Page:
2.  Map out the town –using historical maps of your town or city can help paint a picture of what it used to look like and where some of the most prominent buildings once stood or events may have taken place. They can revel what the land or building was used for and who owned it. Many county archives have digitised their Tithe maps (what is a tithe map?) and there are quite a few online resources you can use, some free, some paid for.The popular TV series and magazine ‘Who do you think you are’ has a website with some great links and information on the best online historical map services currently available, check it out using this link.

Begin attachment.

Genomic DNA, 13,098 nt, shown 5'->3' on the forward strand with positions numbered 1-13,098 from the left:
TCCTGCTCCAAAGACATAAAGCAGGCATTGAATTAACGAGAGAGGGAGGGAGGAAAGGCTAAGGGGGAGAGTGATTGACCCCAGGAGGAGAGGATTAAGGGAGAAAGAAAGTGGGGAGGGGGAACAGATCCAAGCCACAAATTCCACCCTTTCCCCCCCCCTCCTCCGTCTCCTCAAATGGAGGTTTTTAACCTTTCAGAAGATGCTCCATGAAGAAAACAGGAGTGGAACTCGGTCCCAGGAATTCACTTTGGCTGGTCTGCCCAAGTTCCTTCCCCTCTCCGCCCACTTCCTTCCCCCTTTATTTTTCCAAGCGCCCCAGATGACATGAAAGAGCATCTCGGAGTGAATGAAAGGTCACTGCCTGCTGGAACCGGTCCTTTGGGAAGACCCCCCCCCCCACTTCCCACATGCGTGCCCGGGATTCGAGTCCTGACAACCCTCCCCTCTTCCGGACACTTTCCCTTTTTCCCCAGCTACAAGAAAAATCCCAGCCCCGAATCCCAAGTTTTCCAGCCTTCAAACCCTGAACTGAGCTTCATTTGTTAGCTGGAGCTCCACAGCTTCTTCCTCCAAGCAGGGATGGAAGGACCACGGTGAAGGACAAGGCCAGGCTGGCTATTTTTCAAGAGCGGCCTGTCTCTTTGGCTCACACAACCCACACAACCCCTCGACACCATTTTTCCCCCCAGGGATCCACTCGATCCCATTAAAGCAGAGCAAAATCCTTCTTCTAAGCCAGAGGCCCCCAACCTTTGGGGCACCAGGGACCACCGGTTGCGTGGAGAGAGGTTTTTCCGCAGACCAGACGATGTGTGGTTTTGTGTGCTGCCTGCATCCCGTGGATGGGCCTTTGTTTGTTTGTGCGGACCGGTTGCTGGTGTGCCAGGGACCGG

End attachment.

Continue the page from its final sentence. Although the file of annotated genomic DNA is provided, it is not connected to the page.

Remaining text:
3. Check out your local library and museum, if you have one – Libraries can be an amazing resource for all things local. From books, maps, and microfilm, to printed promotional items, and photos. For example, Exeter library has a vast collection of posters, magazines, leaflets, correspondence, meeting minutes, placards, banners, and press releases. Check them out hereWhilst many of the records are available online via the library’s website not everything is digital yet or likely to be in the future but that doesn’t mean you can’t access them with a visit in person. Their online database will usually categorise and index the documents, so you know it exists and what sort of information it contains. Some libraries will even run regular family & local history courses/sessions. They can help with research and there’s lots of knowledgeable staff ready and waiting to help.